Why I Marched. Why We Must Keep Marching.

January 25, 2017


Hello Dolls,

Wanna know what makes America “great”? Being able to march and protest for our rights. I was initially not going to participate in the “Women’s March” in NYC because of what I had seen in DC in the media, but it did not sit right with me to stay home. As the saying goes, “If you are neutral in situations of injustice, you have taken the side of the oppressor”. When I marched this Saturday on 5th Avenue, I didn’t see riots, looting, or any hate that has been overly showcased in the media. I was surrounded by Americans who believe in equality, human rights, love, and democracy. People were chanting, playing instruments, complementing signs, and simply lifting each other up. Since Election Day, I’ve met so many others on my side, but marching with thousands of other New Yorkers and people from around the country was one of the most uplifting experiences of my life!

I’ve encountered far too many individuals who ask, “What’s the point?” The reason the Women’s March even exist is because A) we are still making between 15-45% less than their male coworkers, B) we are being taxed on basic, feminine needs, and C) we’re constantly treated like a 2nd class citizen. Sound like a broken record?  Well, perhaps that’s the only way it will get through society’s heads. I’m forced to walk home every night to my apartment, gripping my pepper spray, in fear of being assaulted while men do not have that fear. The fact that my parents are scared of what might happen to their daughter in New York, while that fear would be less if they had a son. Because when a woman reports a sexual assault, she’s immediately questioned and asked how SHE could’ve prevented it. The fact that out of 1000 rapes, 994 of those men will walk free. However, women have it “good” in the US. Other, less fortunate countries are dealing with women being sold as sex slaves (which, less often, also happens in the US), arranged in marriages with men 2-3 times her age, and murdered for even speaking her mind. THAT’S why this protest exists; so that we can provide a voice for women who are unable to have one.


We marched because, in this world, being born a woman is like being born with a curse. You’re either too this or too that. If a woman dresses “too revealing” and spends “too much time” on her appearance, she will not be taken seriously. But if she is covered, wears little to no makeup, and focuses less on her outward appearance, she’s considered less of a woman. If she does not speak her mind, she gets walked all over. If she speaks her mind, she is accused of being a “feminazi”.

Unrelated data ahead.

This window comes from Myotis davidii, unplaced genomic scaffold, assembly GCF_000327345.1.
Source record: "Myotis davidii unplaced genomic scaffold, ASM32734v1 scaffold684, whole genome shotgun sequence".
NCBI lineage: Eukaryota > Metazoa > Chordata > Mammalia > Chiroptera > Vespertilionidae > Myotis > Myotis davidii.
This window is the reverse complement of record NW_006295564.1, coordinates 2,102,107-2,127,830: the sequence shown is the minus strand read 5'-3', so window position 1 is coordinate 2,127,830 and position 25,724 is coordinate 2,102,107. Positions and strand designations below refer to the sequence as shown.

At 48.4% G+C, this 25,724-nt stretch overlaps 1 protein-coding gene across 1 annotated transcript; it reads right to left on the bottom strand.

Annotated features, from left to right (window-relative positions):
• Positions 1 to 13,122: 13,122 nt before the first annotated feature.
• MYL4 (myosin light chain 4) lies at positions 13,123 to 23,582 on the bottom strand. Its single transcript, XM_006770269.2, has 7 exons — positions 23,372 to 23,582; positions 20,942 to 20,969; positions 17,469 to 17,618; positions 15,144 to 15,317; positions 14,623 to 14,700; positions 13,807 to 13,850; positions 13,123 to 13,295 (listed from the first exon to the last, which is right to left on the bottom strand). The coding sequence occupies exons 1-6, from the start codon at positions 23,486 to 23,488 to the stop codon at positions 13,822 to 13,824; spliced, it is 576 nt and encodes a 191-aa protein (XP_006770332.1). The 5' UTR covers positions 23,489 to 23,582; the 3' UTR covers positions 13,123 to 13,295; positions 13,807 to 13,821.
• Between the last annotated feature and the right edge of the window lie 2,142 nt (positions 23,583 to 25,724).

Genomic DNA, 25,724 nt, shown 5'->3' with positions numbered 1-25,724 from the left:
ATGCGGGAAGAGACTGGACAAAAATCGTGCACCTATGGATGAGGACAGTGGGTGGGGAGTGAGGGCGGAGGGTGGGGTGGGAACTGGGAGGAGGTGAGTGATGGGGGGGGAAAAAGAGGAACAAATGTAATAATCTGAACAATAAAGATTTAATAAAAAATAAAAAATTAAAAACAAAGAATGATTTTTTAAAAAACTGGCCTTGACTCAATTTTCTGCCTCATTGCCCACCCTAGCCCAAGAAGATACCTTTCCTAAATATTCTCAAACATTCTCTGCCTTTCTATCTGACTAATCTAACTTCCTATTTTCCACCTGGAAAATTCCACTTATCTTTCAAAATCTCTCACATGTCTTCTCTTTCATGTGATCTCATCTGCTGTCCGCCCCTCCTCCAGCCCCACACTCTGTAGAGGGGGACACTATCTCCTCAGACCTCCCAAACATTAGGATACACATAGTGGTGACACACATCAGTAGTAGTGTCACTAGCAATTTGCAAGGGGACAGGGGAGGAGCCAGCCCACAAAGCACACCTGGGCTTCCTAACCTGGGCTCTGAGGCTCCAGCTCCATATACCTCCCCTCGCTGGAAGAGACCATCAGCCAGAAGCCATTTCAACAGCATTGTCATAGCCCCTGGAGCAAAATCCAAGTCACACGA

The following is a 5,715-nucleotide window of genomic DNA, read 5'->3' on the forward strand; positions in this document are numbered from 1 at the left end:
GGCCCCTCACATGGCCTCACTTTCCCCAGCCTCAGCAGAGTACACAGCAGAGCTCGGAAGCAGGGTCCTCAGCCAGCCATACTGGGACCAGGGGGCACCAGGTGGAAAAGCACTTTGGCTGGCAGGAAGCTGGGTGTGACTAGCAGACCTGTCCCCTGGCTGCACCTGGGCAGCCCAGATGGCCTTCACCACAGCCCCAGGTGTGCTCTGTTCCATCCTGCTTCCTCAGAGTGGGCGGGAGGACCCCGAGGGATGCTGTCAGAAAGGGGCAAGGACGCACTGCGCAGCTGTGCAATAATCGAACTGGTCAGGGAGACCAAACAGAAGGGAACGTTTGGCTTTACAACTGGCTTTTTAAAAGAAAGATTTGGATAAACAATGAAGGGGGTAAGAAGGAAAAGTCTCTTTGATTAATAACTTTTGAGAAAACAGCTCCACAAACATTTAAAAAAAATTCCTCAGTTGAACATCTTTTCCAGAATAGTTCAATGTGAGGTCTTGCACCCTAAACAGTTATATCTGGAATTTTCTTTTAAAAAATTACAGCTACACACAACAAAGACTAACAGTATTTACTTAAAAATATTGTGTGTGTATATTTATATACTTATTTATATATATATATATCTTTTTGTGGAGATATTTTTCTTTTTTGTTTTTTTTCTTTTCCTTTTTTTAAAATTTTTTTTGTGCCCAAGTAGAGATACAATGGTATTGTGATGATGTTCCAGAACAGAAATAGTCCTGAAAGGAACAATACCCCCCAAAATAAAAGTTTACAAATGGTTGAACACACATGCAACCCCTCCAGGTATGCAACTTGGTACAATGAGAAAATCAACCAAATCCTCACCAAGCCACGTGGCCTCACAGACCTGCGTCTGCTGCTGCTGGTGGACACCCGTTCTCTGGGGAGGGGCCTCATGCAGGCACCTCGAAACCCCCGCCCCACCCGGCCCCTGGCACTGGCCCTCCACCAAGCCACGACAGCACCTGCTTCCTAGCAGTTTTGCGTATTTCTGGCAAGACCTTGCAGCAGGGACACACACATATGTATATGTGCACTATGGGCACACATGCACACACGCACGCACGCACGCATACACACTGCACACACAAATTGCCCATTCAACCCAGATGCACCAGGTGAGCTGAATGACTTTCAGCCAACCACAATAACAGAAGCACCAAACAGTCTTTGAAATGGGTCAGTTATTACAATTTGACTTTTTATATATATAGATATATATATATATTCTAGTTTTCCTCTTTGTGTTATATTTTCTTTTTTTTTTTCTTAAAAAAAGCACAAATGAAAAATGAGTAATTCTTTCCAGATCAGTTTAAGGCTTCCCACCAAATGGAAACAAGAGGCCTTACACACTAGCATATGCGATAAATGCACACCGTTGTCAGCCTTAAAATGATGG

We march because the Woman’s Suffrage Movement was clearly not enough to establish equality. The most eye-opening experiences of the march was meeting an older woman who said, “I did this in the 1970s. Why are we still here?” When I’m that woman’s age, I don’t wish to say, “I did this in 2017. Why are we still here?” but to say “We’ve come so far, and I was a part of it!”


The Women’s March should not just be a day of marching down 5th Avenue in NYC, Independence Avenue in DC, or Cumberland Park in Nashville. We must keep marching every day and throughout the world. We must keep marching not just for women but for humans of all genders, races, sexual orientations, and religions who are treated as second-class citizens.  We keep marching by being an ally to each other (and not by wearing those silly safety pins!) We must have the courage and confidence to stand up to those who degrade others. Along with showing compassion and understanding when someone informs us of an injustice act, it’s our job to take proper action such as confronting the individual or, if severe, informing authorities. No questions asked.

I have always been shy and hesitant to speak my mind and stand up for myself. However, I am so blessed to live in a country where I have the freedom to use my voice for change. I’ve learned that no one is too small, young, or unestablished to make a change.

I have no fear of our leadership because from what I’ve seen from my millions of supportive brothers and sisters, we are a strong nation held together by strength, hope, and love. We cannot and will not be moved!

“Live in harmony with one another.” – Romans 12:16


Amber Lynette Lyons